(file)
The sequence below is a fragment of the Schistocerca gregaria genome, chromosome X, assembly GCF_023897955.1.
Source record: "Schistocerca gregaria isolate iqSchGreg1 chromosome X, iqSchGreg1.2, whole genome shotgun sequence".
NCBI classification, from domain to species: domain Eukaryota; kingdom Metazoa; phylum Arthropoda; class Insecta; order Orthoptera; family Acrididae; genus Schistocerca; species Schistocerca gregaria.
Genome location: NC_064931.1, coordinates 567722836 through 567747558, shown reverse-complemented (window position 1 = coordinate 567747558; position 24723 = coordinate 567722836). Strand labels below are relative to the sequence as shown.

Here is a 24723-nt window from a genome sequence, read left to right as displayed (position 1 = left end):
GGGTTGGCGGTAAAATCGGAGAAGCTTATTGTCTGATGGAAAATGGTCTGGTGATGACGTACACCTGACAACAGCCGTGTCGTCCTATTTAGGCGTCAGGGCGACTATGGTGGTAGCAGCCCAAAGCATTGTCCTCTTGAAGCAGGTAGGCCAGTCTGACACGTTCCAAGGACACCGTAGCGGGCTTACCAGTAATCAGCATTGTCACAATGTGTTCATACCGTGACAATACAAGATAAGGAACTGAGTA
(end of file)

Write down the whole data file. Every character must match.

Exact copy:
The sequence below is a fragment of the Schistocerca gregaria genome, chromosome X, assembly GCF_023897955.1.
Source record: "Schistocerca gregaria isolate iqSchGreg1 chromosome X, iqSchGreg1.2, whole genome shotgun sequence".
NCBI classification, from domain to species: domain Eukaryota; kingdom Metazoa; phylum Arthropoda; class Insecta; order Orthoptera; family Acrididae; genus Schistocerca; species Schistocerca gregaria.
Genome location: NC_064931.1, coordinates 567722836 through 567747558, shown reverse-complemented (window position 1 = coordinate 567747558; position 24723 = coordinate 567722836). Strand labels below are relative to the sequence as shown.

Here is a 24723-nt window from a genome sequence, read left to right as displayed (position 1 = left end):
GGGTTGGCGGTAAAATCGGAGAAGCTTATTGTCTGATGGAAAATGGTCTGGTGATGACGTACACCTGACAACAGCCGTGTCGTCCTATTTAGGCGTCAGGGCGACTATGGTGGTAGCAGCCCAAAGCATTGTCCTCTTGAAGCAGGTAGGCCAGTCTGACACGTTCCAAGGACACCGTAGCGGGCTTACCAGTAATCAGCATTGTCACAATGTGTTCATACCGTGACAATACAAGATAAGGAACTGAGTA